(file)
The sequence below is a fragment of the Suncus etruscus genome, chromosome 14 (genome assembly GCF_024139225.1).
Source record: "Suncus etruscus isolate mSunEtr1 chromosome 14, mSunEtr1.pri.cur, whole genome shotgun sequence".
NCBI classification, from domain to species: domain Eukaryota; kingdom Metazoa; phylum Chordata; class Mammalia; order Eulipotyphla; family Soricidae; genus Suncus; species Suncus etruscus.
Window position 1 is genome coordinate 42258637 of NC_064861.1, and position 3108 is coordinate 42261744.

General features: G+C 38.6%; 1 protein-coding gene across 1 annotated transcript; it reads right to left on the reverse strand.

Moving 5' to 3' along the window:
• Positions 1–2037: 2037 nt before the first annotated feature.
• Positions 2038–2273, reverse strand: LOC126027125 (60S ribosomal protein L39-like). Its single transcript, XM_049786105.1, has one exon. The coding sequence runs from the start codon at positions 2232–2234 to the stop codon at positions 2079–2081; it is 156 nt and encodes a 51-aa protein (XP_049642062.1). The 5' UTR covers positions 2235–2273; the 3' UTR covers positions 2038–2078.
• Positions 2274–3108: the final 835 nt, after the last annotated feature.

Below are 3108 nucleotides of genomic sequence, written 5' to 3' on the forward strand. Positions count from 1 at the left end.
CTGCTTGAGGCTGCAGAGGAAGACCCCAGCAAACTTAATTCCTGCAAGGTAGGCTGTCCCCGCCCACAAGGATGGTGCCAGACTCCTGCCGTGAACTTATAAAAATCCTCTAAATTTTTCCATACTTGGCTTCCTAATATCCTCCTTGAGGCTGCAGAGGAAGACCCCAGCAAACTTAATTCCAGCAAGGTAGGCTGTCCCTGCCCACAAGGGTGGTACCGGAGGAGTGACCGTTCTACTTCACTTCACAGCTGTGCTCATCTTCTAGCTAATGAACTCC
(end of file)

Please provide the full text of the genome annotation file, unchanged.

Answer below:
The sequence below is a fragment of the Suncus etruscus genome, chromosome 14 (genome assembly GCF_024139225.1).
Source record: "Suncus etruscus isolate mSunEtr1 chromosome 14, mSunEtr1.pri.cur, whole genome shotgun sequence".
NCBI classification, from domain to species: domain Eukaryota; kingdom Metazoa; phylum Chordata; class Mammalia; order Eulipotyphla; family Soricidae; genus Suncus; species Suncus etruscus.
Window position 1 is genome coordinate 42258637 of NC_064861.1, and position 3108 is coordinate 42261744.

General features: G+C 38.6%; 1 protein-coding gene across 1 annotated transcript; it reads right to left on the reverse strand.

Moving 5' to 3' along the window:
• Positions 1–2037: 2037 nt before the first annotated feature.
• Positions 2038–2273, reverse strand: LOC126027125 (60S ribosomal protein L39-like). Its single transcript, XM_049786105.1, has one exon. The coding sequence runs from the start codon at positions 2232–2234 to the stop codon at positions 2079–2081; it is 156 nt and encodes a 51-aa protein (XP_049642062.1). The 5' UTR covers positions 2235–2273; the 3' UTR covers positions 2038–2078.
• Positions 2274–3108: the final 835 nt, after the last annotated feature.

Below are 3108 nucleotides of genomic sequence, written 5' to 3' on the forward strand. Positions count from 1 at the left end.
CTGCTTGAGGCTGCAGAGGAAGACCCCAGCAAACTTAATTCCTGCAAGGTAGGCTGTCCCCGCCCACAAGGATGGTGCCAGACTCCTGCCGTGAACTTATAAAAATCCTCTAAATTTTTCCATACTTGGCTTCCTAATATCCTCCTTGAGGCTGCAGAGGAAGACCCCAGCAAACTTAATTCCAGCAAGGTAGGCTGTCCCTGCCCACAAGGGTGGTACCGGAGGAGTGACCGTTCTACTTCACTTCACAGCTGTGCTCATCTTCTAGCTAATGAACTCC